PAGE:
A ten-year-old Yamaha Grizzly working the slopes of a north Wales farm has passed 20,000 miles and is still going strong.

Sheep and beef farmer, Graeme Ellett has owned the ATV from new and wouldn’t be without it, nor would he replace it, even after a decade of demanding work.

Cefn Derwen Farm is situated 900 feet above sea level with land reaching as high as 2,000 feet. The flock of 1,100 ewes overwinters on pasture land in the Tanat valley, near Oswestry, but from March 1, it is brought back to the hills for lambing.

Mr Ellett, and his wife, purchased the farm with its 265 acres in 2021. They rent further land which extends the farm to 700 acres, including a 150-acre mountain, presenting a significant challenge.

“We are reseeding grass leys, improving fencing and investing in buildings to house some sheep and our herd of Salers cattle. I have been covering more and more ground with the Grizzly, I really don’t know what I would do without it, and having it perform like this at ten years old means I can save the cost of a new one, at a time when we have priorities elsewhere on the farm,” he says.

  • Want to make sure all the latest farming news from Wales is delivered straight to your door? Subscribe to the print edition of Wales Farmer on 0800 052 0198.

With 55 sucklers, heifer replacements and bull calves fattened on the farm as bull beef he is also having to invest in a larger slurry provision to meet new Welsh legislation.

“We have to increase slurry storage under the new rules, so that will be another big investment. I also want to improve the housing so soon we will be looking at our options for converting and improving buildings and how slurry is stored,” he says.

With a closed herd and flock, the farm only brings in rams and bulls each year. Welsh Mountain, North Country Cheviot and Aberfield breeds have been chosen for their size and ability to manage at altitude. The Salers cattle are also well suited to the often challenging conditions in the Berwyn Mountains.

“We can have snow in April and getting to the flock can be tricky, but I have been able to reach them on the Grizzly.”

Spending so much time on an ATV led Mr Ellett to invest in the Yamaha ten years ago. Back problems caused by a previous ATV from another manufacturer led him to have the Yamaha on test from Hughes Brothers of Oswestry. The ‘Try on Farm’ concept available through Yamaha ATV dealers offers operators the chance to see if a machine is well suited to their farming system and Mr Ellett was appreciative of the opportunity.

“I went in for some parts and while I was complaining to Richard and Tim about my back they had a member of the team load the Grizzly on to my trailer. They told me to try it over the weekend and the following week I bought it. The seat was so much more comfortable, and the automatic transmission made life instantly easier. It was one of the easiest choices I have ever made.”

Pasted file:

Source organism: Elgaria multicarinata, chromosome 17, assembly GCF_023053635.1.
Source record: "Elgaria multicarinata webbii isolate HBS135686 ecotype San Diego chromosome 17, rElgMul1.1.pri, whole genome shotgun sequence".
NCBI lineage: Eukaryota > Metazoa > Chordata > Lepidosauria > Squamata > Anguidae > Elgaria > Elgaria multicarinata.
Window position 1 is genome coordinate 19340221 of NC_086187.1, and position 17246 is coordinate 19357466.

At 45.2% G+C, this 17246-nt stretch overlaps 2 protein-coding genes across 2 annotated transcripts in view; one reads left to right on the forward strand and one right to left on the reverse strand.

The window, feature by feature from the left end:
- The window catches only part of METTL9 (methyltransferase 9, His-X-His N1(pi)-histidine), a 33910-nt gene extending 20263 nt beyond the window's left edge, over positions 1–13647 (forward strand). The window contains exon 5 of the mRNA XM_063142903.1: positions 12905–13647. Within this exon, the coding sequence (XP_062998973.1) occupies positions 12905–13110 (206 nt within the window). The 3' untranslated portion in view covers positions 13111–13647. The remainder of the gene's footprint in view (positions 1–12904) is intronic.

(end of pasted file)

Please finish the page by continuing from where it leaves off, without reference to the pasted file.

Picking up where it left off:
The latest Yamaha Grizzly features a 700cc petrol engine with Ultramatic CVT transmission. Despite being ten years old, Mr Ellett’s 550cc model offers many of the same comforts and design attributes. Its more compact size also makes it easy to manoeuvre on tricky terrain.

“The foot plates are nice and big, the seating position offers a great view and I have power steering, Diff-Lock and heated grips..”

The 550cc Grizzly is capable of towing a 320 kilo Logic snacker to the top of the farm’s mountain. Mr Ellet also tows a trailer with three ewes and six lambs easily. The Yamaha Fuel Injection (YFI) system in the 4-stroke SOHV engine is quick to react and offers him on- demand power throughout the rev range.

“The Grizzly has a great power to weight ratio. I can even use it in the snow because the Diff-Lock provides grip in slippery conditions. With the automatic transmission the power is always there when I need it. It also means that when rounding up the flock I can stop and start without having to go through the gears which makes it easier to react with tricky sheep.”

Maintenance has been minimal over ten years of ownership with only wear and tear parts replaced over the 20,000 miles. This is partly due to a stainless-steel exhaust system and aluminium heat shields along with Mr Ellett choosing to oil the underside of the ATV each year.

“I had to buy a new belt at 19,000 miles which is the only part I have replaced. I’m on the fourth set of tyres, but I have only had to replace one set of brake discs. We also upgraded the tow bar along with the replacing two suspension struts because of significant wear on the hilly terrain.”

He recalls being advised by friends that he should change his ATV every two years if he wanted to rely on it. This was the case when he owned other brands, but since the move to the Grizzly he has not seen the need.

“I jump on other, newer ATVs from time to time, but nothing comes close to the Grizzly for comfort.”

The Grizzly fulfils a great many farming tasks and since purchasing the farm Mr Ellett has been putting up new fencing and using a sprayer to tackle weeds in the grass leys.

“The sprayer can hold 110 litres and I ballast the Yamaha with two five-gallon drums on the front. It enables me to cover a good acreage very quickly and now that we have started the reseeding the quality of forage will improve immeasurably.”

Mr Ellett has no desire or intention to sell his Grizzly. It has earned a place on his farm, and he has full confidence in it. However, with a new Grizzly 700cc model launched in 2023 he may be tempted to set the 550 to lighter work and treat himself to an upgrade after 10 years.

“I intend to see how long it can go for. The oil is changed every 500 miles and it has new spark plugs, but otherwise it asks for very little. I’ve become quite attached to it and when the day comes that I can’t rely on it for work up the mountain, I suspect I will still keep it on the farm for checking on the flock in the winter,” he concludes.